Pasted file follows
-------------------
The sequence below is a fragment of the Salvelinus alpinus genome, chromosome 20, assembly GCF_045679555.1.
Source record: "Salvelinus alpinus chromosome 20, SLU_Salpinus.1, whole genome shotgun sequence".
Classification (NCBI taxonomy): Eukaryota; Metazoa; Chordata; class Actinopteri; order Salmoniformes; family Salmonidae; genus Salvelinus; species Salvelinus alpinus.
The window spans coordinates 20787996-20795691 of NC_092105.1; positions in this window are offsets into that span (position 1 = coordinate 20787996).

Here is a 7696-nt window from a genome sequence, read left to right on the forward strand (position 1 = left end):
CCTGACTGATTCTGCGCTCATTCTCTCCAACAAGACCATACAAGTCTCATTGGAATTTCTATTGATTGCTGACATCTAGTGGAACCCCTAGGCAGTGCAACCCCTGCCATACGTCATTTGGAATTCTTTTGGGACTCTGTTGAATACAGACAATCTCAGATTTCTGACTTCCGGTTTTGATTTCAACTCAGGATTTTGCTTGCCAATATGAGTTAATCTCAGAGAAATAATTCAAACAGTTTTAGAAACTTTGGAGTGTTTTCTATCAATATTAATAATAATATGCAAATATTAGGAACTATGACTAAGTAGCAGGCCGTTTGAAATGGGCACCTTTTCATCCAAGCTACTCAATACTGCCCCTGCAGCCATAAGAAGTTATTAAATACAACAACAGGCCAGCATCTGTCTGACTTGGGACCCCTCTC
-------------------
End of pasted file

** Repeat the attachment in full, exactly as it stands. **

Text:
The sequence below is a fragment of the Salvelinus alpinus genome, chromosome 20, assembly GCF_045679555.1.
Source record: "Salvelinus alpinus chromosome 20, SLU_Salpinus.1, whole genome shotgun sequence".
Classification (NCBI taxonomy): Eukaryota; Metazoa; Chordata; class Actinopteri; order Salmoniformes; family Salmonidae; genus Salvelinus; species Salvelinus alpinus.
The window spans coordinates 20787996-20795691 of NC_092105.1; positions in this window are offsets into that span (position 1 = coordinate 20787996).

Here is a 7696-nt window from a genome sequence, read left to right on the forward strand (position 1 = left end):
CCTGACTGATTCTGCGCTCATTCTCTCCAACAAGACCATACAAGTCTCATTGGAATTTCTATTGATTGCTGACATCTAGTGGAACCCCTAGGCAGTGCAACCCCTGCCATACGTCATTTGGAATTCTTTTGGGACTCTGTTGAATACAGACAATCTCAGATTTCTGACTTCCGGTTTTGATTTCAACTCAGGATTTTGCTTGCCAATATGAGTTAATCTCAGAGAAATAATTCAAACAGTTTTAGAAACTTTGGAGTGTTTTCTATCAATATTAATAATAATATGCAAATATTAGGAACTATGACTAAGTAGCAGGCCGTTTGAAATGGGCACCTTTTCATCCAAGCTACTCAATACTGCCCCTGCAGCCATAAGAAGTTATTAAATACAACAACAGGCCAGCATCTGTCTGACTTGGGACCCCTCTC